Beware lest there be among you a man or woman or
clan or tribe whose heart is turning away today from the LORD our God to
go and serve the gods of those nations. Beware lest there be among you a
root bearing poisonous and bitter fruit, one who, when he hears the
words of this sworn covenant, blesses himself in his heart, saying,
"I shall be safe, though I walk in the stubbornness of my
heart." This will lead to the sweeping away of moist and dry alike.
Last week I explained how the Torah concept
of blessings and curses are best understood in a community context. It's
in a general sense that communities may expect prosperity as they follow
God's ways. How that may work out for the individuals within that
community is a far more complex issue than simply cause and effect. This
is not to say that the attitudes and actions of individuals have no
effect upon our communities. Far from it! Apart from the obvious fact
that communities are made up of individuals, almost every attitude and
action of each and every person has a profound effect upon the
communities of which they are apart.
This runs in the face of the extreme individualism that is rampant in
our day. Self-expression, self-actualization, self-determination, self,
self, self. We may be the most self-absorbed generation in history.
Getting what I want, when I want, and how I want it is one of the most
valued goals of many (if not most) of us. Marketing experts understand,
perhaps better than anyone, the lure of customized, personal
advertising. The better they can mold their offerings to our particular
tastes and preferences, the greater the possibility of closing the sale.
It has gotten to the point that we expect life to be geared towards
my desires, my goals, me. Although we live in communities, our
communities have become more and more collections of individuals, who
each live independent lives, rather than integrated communal settings.
Not that we don't interact with others-we do-innumerable times every
day. But our interactions are most often nothing more than
individualistic transactions designed to fuel our selfishness, devoid of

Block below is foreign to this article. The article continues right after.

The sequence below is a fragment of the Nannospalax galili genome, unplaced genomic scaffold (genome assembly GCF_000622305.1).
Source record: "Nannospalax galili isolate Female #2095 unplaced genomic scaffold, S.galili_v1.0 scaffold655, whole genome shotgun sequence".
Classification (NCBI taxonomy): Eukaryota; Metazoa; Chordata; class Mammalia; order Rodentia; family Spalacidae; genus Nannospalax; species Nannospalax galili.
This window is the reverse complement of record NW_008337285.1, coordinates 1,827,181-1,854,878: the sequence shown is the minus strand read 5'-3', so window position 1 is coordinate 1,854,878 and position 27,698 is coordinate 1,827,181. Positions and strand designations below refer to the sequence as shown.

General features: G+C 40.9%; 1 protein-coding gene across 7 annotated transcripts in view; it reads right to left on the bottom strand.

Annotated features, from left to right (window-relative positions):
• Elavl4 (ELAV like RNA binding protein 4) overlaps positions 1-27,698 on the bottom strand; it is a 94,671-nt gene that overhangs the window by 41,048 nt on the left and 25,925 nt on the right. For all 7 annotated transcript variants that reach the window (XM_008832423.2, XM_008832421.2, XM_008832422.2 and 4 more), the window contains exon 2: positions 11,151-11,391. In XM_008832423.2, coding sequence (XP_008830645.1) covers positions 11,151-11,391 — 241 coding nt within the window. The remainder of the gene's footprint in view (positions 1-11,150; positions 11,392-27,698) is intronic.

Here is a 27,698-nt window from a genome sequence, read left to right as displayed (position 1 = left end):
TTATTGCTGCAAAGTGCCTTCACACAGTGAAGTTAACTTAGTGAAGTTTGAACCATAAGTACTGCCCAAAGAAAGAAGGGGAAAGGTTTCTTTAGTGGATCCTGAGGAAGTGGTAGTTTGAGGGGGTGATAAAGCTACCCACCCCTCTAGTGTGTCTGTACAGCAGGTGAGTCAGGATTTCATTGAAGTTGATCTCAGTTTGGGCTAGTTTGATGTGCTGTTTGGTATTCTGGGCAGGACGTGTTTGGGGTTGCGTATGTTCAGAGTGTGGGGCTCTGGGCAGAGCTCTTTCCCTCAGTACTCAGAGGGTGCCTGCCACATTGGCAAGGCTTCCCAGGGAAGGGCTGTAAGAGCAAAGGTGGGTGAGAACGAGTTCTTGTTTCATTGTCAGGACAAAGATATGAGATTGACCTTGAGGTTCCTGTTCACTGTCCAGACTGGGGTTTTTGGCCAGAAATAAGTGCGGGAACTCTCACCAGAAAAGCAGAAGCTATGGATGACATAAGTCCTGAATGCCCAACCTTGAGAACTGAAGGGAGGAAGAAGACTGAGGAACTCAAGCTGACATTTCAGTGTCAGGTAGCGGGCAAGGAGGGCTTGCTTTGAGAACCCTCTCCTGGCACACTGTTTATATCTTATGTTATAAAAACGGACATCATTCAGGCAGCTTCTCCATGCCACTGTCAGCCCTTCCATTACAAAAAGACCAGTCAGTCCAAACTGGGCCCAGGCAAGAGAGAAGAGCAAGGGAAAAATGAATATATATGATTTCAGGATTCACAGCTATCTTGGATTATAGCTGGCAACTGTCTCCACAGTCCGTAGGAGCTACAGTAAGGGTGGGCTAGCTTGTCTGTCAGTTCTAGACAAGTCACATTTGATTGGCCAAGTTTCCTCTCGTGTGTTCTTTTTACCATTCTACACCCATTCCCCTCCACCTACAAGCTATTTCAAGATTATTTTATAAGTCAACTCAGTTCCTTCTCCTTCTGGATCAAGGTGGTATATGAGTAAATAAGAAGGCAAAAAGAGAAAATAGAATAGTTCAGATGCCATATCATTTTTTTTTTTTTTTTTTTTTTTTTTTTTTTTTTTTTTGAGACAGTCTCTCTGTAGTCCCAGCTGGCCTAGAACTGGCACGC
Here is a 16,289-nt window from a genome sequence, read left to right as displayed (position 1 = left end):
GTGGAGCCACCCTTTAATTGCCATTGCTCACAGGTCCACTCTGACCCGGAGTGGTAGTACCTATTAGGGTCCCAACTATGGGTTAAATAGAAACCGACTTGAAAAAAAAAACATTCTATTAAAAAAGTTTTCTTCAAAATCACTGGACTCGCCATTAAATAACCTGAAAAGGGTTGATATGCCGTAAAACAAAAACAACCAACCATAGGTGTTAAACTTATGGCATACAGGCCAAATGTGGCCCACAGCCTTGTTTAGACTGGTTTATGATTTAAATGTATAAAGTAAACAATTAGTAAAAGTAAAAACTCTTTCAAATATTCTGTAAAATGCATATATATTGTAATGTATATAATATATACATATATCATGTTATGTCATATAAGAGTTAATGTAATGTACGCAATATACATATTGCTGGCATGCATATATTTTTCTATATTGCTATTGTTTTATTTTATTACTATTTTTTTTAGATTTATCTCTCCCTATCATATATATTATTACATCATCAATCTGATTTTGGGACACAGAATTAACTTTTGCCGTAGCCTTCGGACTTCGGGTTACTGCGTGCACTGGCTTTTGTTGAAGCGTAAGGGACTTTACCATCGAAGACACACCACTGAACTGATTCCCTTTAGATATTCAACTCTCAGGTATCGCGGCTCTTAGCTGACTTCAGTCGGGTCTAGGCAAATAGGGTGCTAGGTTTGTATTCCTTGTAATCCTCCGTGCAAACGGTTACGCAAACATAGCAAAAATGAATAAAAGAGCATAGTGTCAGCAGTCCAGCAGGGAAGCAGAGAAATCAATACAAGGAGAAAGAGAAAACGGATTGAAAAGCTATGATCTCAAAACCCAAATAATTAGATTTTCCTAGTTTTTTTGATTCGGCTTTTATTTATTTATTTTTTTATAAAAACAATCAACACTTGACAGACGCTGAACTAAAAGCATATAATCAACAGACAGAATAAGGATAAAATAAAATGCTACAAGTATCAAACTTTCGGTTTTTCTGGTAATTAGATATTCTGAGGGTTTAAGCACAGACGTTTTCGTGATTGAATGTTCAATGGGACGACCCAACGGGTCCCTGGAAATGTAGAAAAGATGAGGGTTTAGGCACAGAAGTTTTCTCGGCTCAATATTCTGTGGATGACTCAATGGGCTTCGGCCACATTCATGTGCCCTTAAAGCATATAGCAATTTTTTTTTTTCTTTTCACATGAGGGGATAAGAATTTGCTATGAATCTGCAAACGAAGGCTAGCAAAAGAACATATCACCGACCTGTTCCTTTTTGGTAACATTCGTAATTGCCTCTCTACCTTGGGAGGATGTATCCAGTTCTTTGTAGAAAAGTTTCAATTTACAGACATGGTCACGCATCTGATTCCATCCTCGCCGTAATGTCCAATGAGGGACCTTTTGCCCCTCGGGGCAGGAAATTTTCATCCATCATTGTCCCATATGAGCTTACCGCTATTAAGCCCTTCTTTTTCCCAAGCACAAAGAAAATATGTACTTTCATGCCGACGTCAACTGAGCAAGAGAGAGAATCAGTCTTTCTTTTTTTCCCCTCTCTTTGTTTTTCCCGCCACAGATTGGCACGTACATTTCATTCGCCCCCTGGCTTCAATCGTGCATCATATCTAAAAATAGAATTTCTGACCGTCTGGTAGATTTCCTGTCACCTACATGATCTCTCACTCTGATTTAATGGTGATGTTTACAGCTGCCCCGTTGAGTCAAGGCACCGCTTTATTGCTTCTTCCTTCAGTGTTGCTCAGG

any community consciousness.
This is so far removed from the issue at hand in this week's parsha
(Torah reading portion). Here we read that God directed the community of
Israel to go out of their way to be aware of the spiritual attitudes of
those around them. This might sound like being told to be a busy body.
What ever happened to minding your own business! But what we are missing
today is that the members of my various communities-be it my family, my
congregation, my company, my neighborhood, or my country-is my business.
It's not that God for some strange reason wants us to meddle into other
people's affairs; it's that contrary to our individualistic fantasies,
my life, including my attitude, affects the other members of my
Therefore in order to develop good communities, which would most
benefit the individuals therein, each community member needs to do his
or her share to keep each other accountable. Otherwise the destructive
attitudes and actions of others will undermine the overall welfare of
If what's best for the group is best for the individual, then due to
our profound selfishness, it's easy to twist the call to community
responsibility back to focus on self. That may not seem like a big deal,
except it misses the point of effective community responsibility. As
long as benefit to self is our primary goal, we cannot be free of our
personal agendas sufficiently to effectively care for others. It is only
when we put the concern of the community ahead of ourselves can we be
the kind of blessing God wants us to be.
I know that it's also possible to be so community focused that we
might end up enslaving ourselves to this or that group. History is
filled with all sorts of tragic expressions of misguided group
mentality. But this call away from selfish individualism is not a call
to lose ourselves in our communities. We must never compromise a
biblical sense of right and wrong for the sake of family, company,
congregation, neighborhood, or country. Torah has much to say about the
place of the individual within the community. But unless we return to a
biblically defined sense of community, we will soon lose our
individuality as well.
Unless otherwise noted, scripture quotations are from The Holy Bible,
English Standard Version®, copyright © 2001 by Crossway Bibles, a
publishing ministry of Good News Publishers. Used by permission. All